493 F.2d 581
UNITED STATES of America, Plaintiff-Appellee,
Robert Orlan HOLLEY, Defendant-Appellant.
United States Court of Appeals, Ninth Circuit.
March 11, 1974, Rehearing Denied May 8, 1974.
Alexander L. Landon (argued) San Diego, Cal., for defendant-appellant.
Harry D. Steward, U.S. Atty., E. Mac Amos, Jr., Asst. U.S. Atty. (argued), San Diego, Cal., for plaintiff-appellee.
David B. Moon, Jr., Bourne, McDade, Fitzgerald & Moon, San Diego, Cal., for amicus.
Before CHAMBERS and HUFSTEDLER, Circuit Judges, and McNICHOLS,* District Judge.
McNICHOLS, District Judge:
Appellant, Holley, was convicted after trial by jury, on all counts of a fourcount indictment charging the illegal transportation of four aliens as proscribed by 8 U.S.C. 1324(a)(2).
During the course of the trial, the central issues in controversy were knowledge and intent on the part of the defendant. It is not disputed that Holley was a taxicab driver operating in the South Bay area of San Diego County, California, who responded to a radio call from the company dispatcher; that as a result of the dispatcher's instruction he proceeded to an area near a used car lot where he picked up four male passengers; that the passengers were Mexican Nationals, illegally in the United States, who had illegally entered the United States within three years prior to entering the taxicab operated by the appellant; and that appellant transported the aliens in the cab. It was incumbent on the government to further prove knowledge and intent on the part of the defendant. Bland v. United States, 299 F.2d 105 (5th Cir. 1962).
As proof of knowledge on the part of the appellant that the passengers were aliens, illegally in the country, and to prove intent by him to transport them in violation of the law, the government offered evidence which tended to establish the following facts:
1. That the area where the passengers were picked up was a semi-isolated spot with brushy ground cover nearby.
2. That the passengers did not speak English.
3. That they appeared to be of Mexican descent.
4. That they wore mud-stained clothes.
5. That they were not certain of their exact destination and did not have sufficient money to pay the potential fare.
6. That appellant had been, on a prior occasion, detained by police authorities for transporting illegal aliens in his private automobile.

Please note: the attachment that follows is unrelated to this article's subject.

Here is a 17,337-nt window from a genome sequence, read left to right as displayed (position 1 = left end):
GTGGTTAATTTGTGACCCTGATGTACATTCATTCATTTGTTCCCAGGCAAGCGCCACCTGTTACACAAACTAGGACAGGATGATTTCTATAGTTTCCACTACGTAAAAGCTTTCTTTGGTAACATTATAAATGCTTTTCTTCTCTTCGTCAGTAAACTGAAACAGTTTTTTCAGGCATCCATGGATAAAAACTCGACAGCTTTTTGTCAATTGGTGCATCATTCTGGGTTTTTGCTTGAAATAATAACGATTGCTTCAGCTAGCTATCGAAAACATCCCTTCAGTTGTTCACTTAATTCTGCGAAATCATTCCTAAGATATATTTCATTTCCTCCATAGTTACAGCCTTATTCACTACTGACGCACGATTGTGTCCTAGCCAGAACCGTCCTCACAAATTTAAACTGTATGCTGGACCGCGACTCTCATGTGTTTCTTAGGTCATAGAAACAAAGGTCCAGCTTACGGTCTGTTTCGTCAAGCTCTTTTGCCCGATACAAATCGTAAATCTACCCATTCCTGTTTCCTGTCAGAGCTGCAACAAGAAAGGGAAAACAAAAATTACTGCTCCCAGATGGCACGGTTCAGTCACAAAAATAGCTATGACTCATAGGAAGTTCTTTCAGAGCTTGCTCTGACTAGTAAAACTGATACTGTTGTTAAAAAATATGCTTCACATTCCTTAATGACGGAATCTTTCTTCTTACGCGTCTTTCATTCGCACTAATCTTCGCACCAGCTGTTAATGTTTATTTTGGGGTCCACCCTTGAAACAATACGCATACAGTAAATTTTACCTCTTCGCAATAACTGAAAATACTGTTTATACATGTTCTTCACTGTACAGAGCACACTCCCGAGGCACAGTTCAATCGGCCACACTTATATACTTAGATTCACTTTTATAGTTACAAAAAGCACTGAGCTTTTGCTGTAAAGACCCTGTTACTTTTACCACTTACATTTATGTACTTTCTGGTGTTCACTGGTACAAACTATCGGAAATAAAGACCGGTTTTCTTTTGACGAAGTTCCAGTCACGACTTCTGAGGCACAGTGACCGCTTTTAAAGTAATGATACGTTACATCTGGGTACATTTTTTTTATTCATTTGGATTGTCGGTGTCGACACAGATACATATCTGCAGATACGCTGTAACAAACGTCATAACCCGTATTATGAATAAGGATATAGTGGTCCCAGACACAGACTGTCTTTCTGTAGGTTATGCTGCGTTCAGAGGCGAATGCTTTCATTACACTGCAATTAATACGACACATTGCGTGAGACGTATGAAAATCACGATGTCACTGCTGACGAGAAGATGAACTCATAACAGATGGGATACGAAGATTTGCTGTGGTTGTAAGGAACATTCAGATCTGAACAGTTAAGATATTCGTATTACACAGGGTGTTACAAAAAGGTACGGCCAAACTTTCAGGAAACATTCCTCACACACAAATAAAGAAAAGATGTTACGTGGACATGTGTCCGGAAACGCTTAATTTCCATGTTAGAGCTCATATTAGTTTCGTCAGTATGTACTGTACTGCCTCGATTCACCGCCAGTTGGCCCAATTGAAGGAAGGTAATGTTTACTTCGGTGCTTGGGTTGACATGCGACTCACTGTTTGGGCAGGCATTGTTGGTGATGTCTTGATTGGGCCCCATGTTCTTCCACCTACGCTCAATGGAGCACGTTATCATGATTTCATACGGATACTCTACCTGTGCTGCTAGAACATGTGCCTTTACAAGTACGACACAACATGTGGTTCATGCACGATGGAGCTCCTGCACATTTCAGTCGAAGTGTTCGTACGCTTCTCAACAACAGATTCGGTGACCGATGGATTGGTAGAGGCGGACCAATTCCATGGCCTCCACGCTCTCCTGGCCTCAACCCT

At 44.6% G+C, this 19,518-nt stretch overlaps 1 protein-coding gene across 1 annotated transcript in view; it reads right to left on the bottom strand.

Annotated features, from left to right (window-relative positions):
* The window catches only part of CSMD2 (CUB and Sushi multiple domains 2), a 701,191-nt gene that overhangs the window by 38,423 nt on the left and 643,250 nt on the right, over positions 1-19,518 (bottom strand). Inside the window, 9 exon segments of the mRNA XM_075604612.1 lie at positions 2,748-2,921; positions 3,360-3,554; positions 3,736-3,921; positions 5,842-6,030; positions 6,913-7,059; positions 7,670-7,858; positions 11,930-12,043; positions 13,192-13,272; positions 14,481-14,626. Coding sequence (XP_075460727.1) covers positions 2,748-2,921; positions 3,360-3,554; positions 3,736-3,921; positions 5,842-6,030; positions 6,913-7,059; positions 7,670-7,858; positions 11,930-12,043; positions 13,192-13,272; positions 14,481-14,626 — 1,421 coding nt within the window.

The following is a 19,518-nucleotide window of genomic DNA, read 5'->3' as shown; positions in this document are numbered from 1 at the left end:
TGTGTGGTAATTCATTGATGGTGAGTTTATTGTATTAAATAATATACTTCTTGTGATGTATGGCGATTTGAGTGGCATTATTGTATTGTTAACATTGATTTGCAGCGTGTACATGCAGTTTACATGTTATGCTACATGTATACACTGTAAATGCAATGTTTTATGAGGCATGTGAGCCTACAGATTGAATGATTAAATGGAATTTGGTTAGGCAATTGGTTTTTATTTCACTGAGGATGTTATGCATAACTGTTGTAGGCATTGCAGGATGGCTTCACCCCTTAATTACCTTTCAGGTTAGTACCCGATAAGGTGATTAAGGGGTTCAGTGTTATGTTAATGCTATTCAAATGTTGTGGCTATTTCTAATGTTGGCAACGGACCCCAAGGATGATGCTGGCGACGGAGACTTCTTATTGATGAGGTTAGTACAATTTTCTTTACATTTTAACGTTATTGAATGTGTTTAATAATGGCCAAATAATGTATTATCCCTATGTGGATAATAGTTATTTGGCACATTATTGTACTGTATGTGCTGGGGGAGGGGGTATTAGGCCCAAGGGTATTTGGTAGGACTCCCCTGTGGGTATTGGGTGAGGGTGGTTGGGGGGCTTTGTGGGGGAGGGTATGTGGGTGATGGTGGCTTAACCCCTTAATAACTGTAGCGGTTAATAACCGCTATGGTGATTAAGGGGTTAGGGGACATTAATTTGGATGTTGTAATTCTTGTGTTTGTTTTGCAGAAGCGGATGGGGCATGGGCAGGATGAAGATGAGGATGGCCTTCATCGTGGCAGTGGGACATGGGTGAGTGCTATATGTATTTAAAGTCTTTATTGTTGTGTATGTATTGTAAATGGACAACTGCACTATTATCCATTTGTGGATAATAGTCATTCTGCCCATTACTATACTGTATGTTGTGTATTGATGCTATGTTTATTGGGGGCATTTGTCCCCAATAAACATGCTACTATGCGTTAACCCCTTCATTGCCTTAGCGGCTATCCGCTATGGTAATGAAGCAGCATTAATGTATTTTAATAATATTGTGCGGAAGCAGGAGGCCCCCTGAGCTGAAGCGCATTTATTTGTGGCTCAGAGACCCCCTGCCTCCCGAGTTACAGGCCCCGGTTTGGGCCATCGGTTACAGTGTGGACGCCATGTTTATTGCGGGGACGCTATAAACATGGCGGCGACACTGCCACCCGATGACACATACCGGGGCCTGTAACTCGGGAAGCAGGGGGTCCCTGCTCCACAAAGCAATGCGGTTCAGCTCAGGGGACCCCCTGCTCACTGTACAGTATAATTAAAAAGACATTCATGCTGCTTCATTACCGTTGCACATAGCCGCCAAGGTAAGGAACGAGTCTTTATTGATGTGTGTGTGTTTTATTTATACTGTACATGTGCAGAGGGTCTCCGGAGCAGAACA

7. That upon arrest in the instant case, appellant made a statement to the immigration authorities in which he indicated that he was aware of the illegal alien status of the four men.
It is clear that the government adequately met the requisite burden of proof and that a prima facie case was established. When we view the evidence, as we must, in the light most favorable to the government, (Glasser v. United States, 315 U.S. 60, 62 S.Ct. 457, 86 L.Ed. 680) we hold, contrary to appellant's contention, that the evidence was sufficient to sustain the convictions.
A vigorous defense was mounted, calculated to controvert the elements of knowledge and intent. Through appellant himself, other cab drivers, a labor union representative for the taxi drivers union, and taxi company executives and employees, a picture of the difficulties facing cab drivers in the South Bay area of San Diego County was illuminated.
This evidence tended to show that because of the close proximity to the Mexican-American border, a high percentage of cab passengers in the area are people of Spanish or Mexican lineage, many of whom do not speak English. It was shown that frequently illegally entered aliens used or attempted to use taxicabs for transportation. The authorities and the labor union representing the drivers had unsuccessfully tried to work out methods whereby drivers could report suspected aliens. It was contended that drivers, depending on tips for adequate earnings, could not, from a practical standpoint, demand identification from prospective passengers to determine legal right to be in the United States. It was further emphasized by evidence produced on behalf of the appellant that taxicab company policy and local ordinance each required that cab drivers avoid discrimination and accept fares seeking transportation.